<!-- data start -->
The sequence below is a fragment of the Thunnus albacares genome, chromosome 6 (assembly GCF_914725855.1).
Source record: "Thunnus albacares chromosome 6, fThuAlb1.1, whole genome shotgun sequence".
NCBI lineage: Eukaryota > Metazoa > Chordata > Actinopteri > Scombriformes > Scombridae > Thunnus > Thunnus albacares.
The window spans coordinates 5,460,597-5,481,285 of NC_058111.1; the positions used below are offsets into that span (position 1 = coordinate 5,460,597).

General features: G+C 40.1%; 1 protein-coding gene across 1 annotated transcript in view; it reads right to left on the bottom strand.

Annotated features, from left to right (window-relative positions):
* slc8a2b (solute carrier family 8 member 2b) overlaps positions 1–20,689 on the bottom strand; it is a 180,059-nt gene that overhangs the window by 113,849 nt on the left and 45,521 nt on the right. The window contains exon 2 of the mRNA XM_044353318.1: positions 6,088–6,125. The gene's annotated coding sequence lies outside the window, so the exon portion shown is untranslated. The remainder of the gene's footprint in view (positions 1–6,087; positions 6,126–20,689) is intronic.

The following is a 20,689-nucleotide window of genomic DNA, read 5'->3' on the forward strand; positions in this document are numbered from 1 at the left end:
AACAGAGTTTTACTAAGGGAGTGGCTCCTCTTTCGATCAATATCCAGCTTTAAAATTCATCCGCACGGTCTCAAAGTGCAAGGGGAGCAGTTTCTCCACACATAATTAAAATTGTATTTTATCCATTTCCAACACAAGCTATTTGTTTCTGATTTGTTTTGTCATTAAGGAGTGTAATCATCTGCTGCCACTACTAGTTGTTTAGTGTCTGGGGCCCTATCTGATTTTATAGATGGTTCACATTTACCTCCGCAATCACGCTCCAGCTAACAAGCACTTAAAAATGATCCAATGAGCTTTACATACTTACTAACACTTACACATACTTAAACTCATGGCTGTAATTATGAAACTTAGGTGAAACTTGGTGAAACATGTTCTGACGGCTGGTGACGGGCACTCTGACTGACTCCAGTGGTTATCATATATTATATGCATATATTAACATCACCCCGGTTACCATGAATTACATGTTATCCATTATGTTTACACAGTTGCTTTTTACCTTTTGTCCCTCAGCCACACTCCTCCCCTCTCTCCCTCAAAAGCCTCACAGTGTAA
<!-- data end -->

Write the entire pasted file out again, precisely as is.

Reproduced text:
The sequence below is a fragment of the Thunnus albacares genome, chromosome 6 (assembly GCF_914725855.1).
Source record: "Thunnus albacares chromosome 6, fThuAlb1.1, whole genome shotgun sequence".
NCBI lineage: Eukaryota > Metazoa > Chordata > Actinopteri > Scombriformes > Scombridae > Thunnus > Thunnus albacares.
The window spans coordinates 5,460,597-5,481,285 of NC_058111.1; the positions used below are offsets into that span (position 1 = coordinate 5,460,597).

General features: G+C 40.1%; 1 protein-coding gene across 1 annotated transcript in view; it reads right to left on the bottom strand.

Annotated features, from left to right (window-relative positions):
* slc8a2b (solute carrier family 8 member 2b) overlaps positions 1–20,689 on the bottom strand; it is a 180,059-nt gene that overhangs the window by 113,849 nt on the left and 45,521 nt on the right. The window contains exon 2 of the mRNA XM_044353318.1: positions 6,088–6,125. The gene's annotated coding sequence lies outside the window, so the exon portion shown is untranslated. The remainder of the gene's footprint in view (positions 1–6,087; positions 6,126–20,689) is intronic.

The following is a 20,689-nucleotide window of genomic DNA, read 5'->3' on the forward strand; positions in this document are numbered from 1 at the left end:
AACAGAGTTTTACTAAGGGAGTGGCTCCTCTTTCGATCAATATCCAGCTTTAAAATTCATCCGCACGGTCTCAAAGTGCAAGGGGAGCAGTTTCTCCACACATAATTAAAATTGTATTTTATCCATTTCCAACACAAGCTATTTGTTTCTGATTTGTTTTGTCATTAAGGAGTGTAATCATCTGCTGCCACTACTAGTTGTTTAGTGTCTGGGGCCCTATCTGATTTTATAGATGGTTCACATTTACCTCCGCAATCACGCTCCAGCTAACAAGCACTTAAAAATGATCCAATGAGCTTTACATACTTACTAACACTTACACATACTTAAACTCATGGCTGTAATTATGAAACTTAGGTGAAACTTGGTGAAACATGTTCTGACGGCTGGTGACGGGCACTCTGACTGACTCCAGTGGTTATCATATATTATATGCATATATTAACATCACCCCGGTTACCATGAATTACATGTTATCCATTATGTTTACACAGTTGCTTTTTACCTTTTGTCCCTCAGCCACACTCCTCCCCTCTCTCCCTCAAAAGCCTCACAGTGTAA